DVD Benchmark – Part 1 – Video


Let’s start with a little technical information on DVD. I am never really sure how much to cover and how technical to get. I will do my best to make things as easy as possible for everyone to understand.

DVD is encoded as MPEG 2 video and stored on DVD following the ITU-R BT.601 standard. ITU-R stands for the International Telecommunication Union, Radio Communication Sector. BT.601 is the standard for digital component video.

BT.601 specifies how the signal is transcoded from R’G’B’ to Y’Cb’Cr’, the digital filters used, sampling rate, and the horizontal resolution. While NTSC (SDTV) is based on BT.601, HDTV is based on BT.709. Y is the luma channel and ‘Cb’Cr’ are the chroma or color-difference channels.

There are several different sampling formats for Y’Cb’Cr’, namely 4:4:4, 4:2:2, 4:1:1, and 4:2:0. BT.601 defined 4:4:4 and 4:2:2, MPEG added the 4:2:0 format because it requires less storage. We are really only concerned about the last one, 4:2:0, because that is the format that DVD uses. I should also mention that there is more than one version of 4:2:0. What 4:2:0 means is that not only are the chroma channels reduced 2:1 horizontally compared to the luma channel, but they are also reduced 2:1 vertically. The best would have been 4:4:4, where there is no reduction for chroma and luma, but that takes up too much space on the DVD.

The sampling rate of luma (the black and white, brightness, portion of the signal) is 13.5 MHz, which provides 720 active samples per line. The sampling rate of chroma (the color portion of the signal) is 6.75 MHz. The Nyquist theorem states that the sampling rate must be twice that of the highest frequency so that aliasing will not occur. This limits the maximum luma bandwidth to 6.75 MHz (half of 13.5) and the maximum chroma bandwidth to 3.375 MHz (half of 6.75).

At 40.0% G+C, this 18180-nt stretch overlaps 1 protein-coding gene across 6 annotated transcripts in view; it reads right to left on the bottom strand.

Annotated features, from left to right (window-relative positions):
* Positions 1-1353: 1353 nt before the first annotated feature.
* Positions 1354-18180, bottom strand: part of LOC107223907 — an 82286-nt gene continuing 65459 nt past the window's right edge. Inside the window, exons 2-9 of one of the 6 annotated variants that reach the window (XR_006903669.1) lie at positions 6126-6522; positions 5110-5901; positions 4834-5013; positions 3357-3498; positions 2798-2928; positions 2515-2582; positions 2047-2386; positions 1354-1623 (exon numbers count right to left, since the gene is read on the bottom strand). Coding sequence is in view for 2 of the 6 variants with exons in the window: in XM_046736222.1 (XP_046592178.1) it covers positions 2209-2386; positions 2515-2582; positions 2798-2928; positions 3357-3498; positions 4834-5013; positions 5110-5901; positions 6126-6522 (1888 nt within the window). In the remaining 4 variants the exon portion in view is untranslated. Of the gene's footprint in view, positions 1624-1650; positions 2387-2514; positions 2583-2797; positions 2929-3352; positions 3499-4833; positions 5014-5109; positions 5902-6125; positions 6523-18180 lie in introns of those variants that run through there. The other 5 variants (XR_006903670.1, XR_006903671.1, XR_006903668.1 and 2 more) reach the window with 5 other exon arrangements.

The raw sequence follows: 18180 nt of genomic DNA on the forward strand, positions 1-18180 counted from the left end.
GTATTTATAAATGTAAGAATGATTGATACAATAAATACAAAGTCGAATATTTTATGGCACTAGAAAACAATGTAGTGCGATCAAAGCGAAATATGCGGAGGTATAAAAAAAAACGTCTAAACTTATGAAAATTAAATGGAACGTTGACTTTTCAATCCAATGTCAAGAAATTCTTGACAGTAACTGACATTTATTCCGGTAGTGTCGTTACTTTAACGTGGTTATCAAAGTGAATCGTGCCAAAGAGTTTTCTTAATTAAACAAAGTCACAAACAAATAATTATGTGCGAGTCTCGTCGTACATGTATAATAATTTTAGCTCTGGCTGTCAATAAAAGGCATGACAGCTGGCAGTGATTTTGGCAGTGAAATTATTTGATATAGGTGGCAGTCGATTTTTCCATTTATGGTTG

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We generally speak in terms of resolution, not bandwidth. Each MHz represents 80 horizontal lines of resolution or television lines (TVL). (This only applies to 4:3 TVs.) That equates to DVD having a maximum TVL of 540. I have only seen a couple of DVDs that actually contain information out to 540 TVL, and those are Avia and the MS Test Annex. (WHQL)

Recently, a couple of DVD player manufacturers have begun advertising that their players are capable of upsampling the chroma channels. The fact is that 4:2:0 must be converted to 4:4:4 before it can be displayed. Interpolation is used to generate the new color difference samples. How those samples are generated can vary from processor to processor, and some algorithms are better than others. The DVDO Pure Progressive™ engine uses an excellent technique to perform the “upsampling.”